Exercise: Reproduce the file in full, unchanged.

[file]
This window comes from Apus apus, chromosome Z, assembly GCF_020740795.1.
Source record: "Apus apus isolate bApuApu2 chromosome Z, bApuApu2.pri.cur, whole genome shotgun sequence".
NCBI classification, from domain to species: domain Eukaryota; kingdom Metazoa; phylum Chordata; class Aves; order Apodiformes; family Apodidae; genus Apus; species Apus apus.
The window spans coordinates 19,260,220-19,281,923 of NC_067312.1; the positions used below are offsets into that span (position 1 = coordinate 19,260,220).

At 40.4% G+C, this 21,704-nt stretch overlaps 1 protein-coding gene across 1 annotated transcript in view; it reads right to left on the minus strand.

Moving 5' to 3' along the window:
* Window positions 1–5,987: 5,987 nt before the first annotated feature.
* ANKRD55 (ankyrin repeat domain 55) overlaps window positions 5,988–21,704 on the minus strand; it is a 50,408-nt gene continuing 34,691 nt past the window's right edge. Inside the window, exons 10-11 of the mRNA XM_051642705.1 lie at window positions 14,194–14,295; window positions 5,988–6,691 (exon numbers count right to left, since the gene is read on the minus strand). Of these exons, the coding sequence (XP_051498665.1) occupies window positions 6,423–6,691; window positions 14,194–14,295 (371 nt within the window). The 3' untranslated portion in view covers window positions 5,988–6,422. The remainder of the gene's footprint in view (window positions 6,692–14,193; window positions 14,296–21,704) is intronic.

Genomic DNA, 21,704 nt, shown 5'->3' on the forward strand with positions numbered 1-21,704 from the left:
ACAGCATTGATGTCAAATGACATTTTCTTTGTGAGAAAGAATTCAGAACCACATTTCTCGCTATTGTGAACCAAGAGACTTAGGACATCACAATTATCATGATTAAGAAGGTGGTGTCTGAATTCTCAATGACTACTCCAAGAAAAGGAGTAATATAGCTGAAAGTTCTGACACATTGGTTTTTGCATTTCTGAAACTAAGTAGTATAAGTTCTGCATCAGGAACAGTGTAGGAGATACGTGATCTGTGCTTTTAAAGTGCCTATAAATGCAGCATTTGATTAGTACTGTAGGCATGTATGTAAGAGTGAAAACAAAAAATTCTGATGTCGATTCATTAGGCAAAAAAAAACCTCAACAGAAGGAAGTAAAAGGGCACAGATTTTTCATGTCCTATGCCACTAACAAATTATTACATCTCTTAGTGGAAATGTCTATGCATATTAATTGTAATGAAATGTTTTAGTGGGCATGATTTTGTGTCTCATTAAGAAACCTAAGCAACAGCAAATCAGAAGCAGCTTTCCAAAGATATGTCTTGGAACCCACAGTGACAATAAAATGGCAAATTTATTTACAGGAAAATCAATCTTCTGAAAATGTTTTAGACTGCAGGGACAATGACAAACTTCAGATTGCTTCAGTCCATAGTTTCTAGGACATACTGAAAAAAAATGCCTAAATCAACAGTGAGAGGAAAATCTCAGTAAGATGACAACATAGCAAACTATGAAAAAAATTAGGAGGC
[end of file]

This window comes from Apus apus, chromosome Z, assembly GCF_020740795.1.
Source record: "Apus apus isolate bApuApu2 chromosome Z, bApuApu2.pri.cur, whole genome shotgun sequence".
NCBI classification, from domain to species: domain Eukaryota; kingdom Metazoa; phylum Chordata; class Aves; order Apodiformes; family Apodidae; genus Apus; species Apus apus.
The window spans coordinates 19,260,220-19,281,923 of NC_067312.1; the positions used below are offsets into that span (position 1 = coordinate 19,260,220).

At 40.4% G+C, this 21,704-nt stretch overlaps 1 protein-coding gene across 1 annotated transcript in view; it reads right to left on the minus strand.

Moving 5' to 3' along the window:
* Window positions 1–5,987: 5,987 nt before the first annotated feature.
* ANKRD55 (ankyrin repeat domain 55) overlaps window positions 5,988–21,704 on the minus strand; it is a 50,408-nt gene continuing 34,691 nt past the window's right edge. Inside the window, exons 10-11 of the mRNA XM_051642705.1 lie at window positions 14,194–14,295; window positions 5,988–6,691 (exon numbers count right to left, since the gene is read on the minus strand). Of these exons, the coding sequence (XP_051498665.1) occupies window positions 6,423–6,691; window positions 14,194–14,295 (371 nt within the window). The 3' untranslated portion in view covers window positions 5,988–6,422. The remainder of the gene's footprint in view (window positions 6,692–14,193; window positions 14,296–21,704) is intronic.

Genomic DNA, 21,704 nt, shown 5'->3' on the forward strand with positions numbered 1-21,704 from the left:
ACAGCATTGATGTCAAATGACATTTTCTTTGTGAGAAAGAATTCAGAACCACATTTCTCGCTATTGTGAACCAAGAGACTTAGGACATCACAATTATCATGATTAAGAAGGTGGTGTCTGAATTCTCAATGACTACTCCAAGAAAAGGAGTAATATAGCTGAAAGTTCTGACACATTGGTTTTTGCATTTCTGAAACTAAGTAGTATAAGTTCTGCATCAGGAACAGTGTAGGAGATACGTGATCTGTGCTTTTAAAGTGCCTATAAATGCAGCATTTGATTAGTACTGTAGGCATGTATGTAAGAGTGAAAACAAAAAATTCTGATGTCGATTCATTAGGCAAAAAAAAACCTCAACAGAAGGAAGTAAAAGGGCACAGATTTTTCATGTCCTATGCCACTAACAAATTATTACATCTCTTAGTGGAAATGTCTATGCATATTAATTGTAATGAAATGTTTTAGTGGGCATGATTTTGTGTCTCATTAAGAAACCTAAGCAACAGCAAATCAGAAGCAGCTTTCCAAAGATATGTCTTGGAACCCACAGTGACAATAAAATGGCAAATTTATTTACAGGAAAATCAATCTTCTGAAAATGTTTTAGACTGCAGGGACAATGACAAACTTCAGATTGCTTCAGTCCATAGTTTCTAGGACATACTGAAAAAAAATGCCTAAATCAACAGTGAGAGGAAAATCTCAGTAAGATGACAACATAGCAAACTATGAAAAAAATTAGGAGGC